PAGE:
Creighton hopes reform conference can contribute to public debate
More than 500 people said to have registered for conference with ‘400 ideas’ submitted for debate
Reform Alliance members Lucinda Creighton and Billy Timmins. Photograph: Brenda Fitzsimons/The Irish Times.
The Reform Alliance has not discussed becoming a political party but hopes that ideas arising from its first conference can contribute to debates in the Dáil and public life on getting the economy back on track, Dublin South East TD Lucinda Creighton has said.
The alliance said 500 people had registered to attend today’s conference at the RDS in Dublin and 400 others had submitted ideas through its website, to be considered by those in attendance.
Ahead of the conference, Ms Creighton said many people had told her they felt frustrated by a lack of responsiveness in the political system. She hoped the meeting could lead to wider engagement between politicians and the public.
“We’re all aware that we are exiting the bailout but not a whole lot has changed in terms of how we govern ourselves and approach economic development compared to five years ago,” she told The Irish Times last night. “There hasn’t been any massive overhaul and I think we can contribute some ideas to that.”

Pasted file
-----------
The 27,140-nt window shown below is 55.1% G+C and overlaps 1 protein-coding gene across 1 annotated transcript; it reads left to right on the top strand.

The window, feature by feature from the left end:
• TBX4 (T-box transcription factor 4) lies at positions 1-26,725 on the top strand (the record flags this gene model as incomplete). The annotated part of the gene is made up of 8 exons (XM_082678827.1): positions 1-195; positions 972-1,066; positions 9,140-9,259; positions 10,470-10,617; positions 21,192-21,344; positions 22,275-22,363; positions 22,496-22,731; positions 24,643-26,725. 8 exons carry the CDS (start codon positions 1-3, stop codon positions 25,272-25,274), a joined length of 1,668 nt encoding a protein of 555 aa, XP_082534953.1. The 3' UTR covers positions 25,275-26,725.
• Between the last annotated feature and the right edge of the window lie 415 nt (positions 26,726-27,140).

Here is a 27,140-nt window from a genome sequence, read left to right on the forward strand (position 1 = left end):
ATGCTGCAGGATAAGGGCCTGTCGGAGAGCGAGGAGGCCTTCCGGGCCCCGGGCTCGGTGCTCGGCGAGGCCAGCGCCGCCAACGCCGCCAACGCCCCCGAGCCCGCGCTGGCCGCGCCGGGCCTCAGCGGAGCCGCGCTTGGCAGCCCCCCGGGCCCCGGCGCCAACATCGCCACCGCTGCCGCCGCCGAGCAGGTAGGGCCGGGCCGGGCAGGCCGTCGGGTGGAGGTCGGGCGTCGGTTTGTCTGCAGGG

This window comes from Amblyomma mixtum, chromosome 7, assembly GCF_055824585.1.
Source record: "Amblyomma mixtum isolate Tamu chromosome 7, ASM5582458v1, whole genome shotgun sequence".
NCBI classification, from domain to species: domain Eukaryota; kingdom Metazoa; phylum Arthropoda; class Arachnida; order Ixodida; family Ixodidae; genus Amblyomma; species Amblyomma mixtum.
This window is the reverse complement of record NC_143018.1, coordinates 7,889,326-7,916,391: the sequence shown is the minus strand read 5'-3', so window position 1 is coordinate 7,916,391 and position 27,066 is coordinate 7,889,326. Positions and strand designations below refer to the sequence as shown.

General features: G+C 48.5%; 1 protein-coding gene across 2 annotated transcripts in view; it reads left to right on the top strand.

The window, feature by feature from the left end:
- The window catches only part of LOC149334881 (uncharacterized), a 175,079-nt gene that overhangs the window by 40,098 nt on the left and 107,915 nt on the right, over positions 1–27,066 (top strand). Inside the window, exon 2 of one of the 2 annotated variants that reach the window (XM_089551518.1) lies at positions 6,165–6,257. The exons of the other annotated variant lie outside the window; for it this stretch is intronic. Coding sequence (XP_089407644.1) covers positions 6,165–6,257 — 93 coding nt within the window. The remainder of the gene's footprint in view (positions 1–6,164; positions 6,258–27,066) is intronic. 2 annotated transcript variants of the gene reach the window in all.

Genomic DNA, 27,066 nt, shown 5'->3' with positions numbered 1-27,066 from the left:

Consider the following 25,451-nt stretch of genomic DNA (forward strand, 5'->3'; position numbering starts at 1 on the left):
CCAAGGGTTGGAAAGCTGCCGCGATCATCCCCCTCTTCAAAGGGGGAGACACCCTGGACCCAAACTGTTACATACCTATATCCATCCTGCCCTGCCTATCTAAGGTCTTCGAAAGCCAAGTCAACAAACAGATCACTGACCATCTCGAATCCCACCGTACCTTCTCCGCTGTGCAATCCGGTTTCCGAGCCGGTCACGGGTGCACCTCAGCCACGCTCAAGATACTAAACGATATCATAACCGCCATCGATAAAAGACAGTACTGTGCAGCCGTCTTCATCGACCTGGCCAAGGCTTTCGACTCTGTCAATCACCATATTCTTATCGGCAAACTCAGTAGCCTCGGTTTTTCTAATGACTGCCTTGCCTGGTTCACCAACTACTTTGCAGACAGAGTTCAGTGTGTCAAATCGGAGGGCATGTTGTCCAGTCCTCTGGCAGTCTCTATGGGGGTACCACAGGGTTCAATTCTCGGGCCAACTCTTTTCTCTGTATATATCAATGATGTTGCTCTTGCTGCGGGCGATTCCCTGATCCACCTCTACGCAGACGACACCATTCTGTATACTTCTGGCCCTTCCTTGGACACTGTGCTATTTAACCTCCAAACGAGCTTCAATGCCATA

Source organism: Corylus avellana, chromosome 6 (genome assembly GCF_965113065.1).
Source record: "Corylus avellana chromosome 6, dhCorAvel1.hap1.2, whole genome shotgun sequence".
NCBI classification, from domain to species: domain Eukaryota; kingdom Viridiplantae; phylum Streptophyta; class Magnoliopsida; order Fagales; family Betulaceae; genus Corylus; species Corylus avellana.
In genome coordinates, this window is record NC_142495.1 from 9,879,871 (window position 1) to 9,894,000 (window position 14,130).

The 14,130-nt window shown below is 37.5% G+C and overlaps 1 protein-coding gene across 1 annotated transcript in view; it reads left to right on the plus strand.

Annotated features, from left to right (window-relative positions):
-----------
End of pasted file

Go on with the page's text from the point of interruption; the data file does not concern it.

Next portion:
She said taxation, regulatory compliance, appointments to State boards and the parliamentary whip system were among topics on which submissions had been received.
The conference is seen as an attempt to build a reformist base beyond the anti-abortion stance that led Ms Creighton and her six colleagues in the alliance to lose the Fine Gael whip last year.
Broadcaster Tom McGuirk is chairing the opening session of the day, which focuses on politics. It is scheduled to feature speakers such as former British Conservative Party adviser Philip Blond, political scientist Jane Suiter and journalist Olivia O’Leary.
A second session on health is being chaired by journalist June Shannon and will feature contributions from Blackrock Clinic co-founder Dr Jimmy Sheehan and the HSE director of national population health, Dr Pat Doorley. The final session on the economy is to be chaired by broadcaster and economist David McWilliams.
Asked if the Reform Alliance would ultimately become a political party, Ms Creighton replied: “We haven’t talked about it at all.”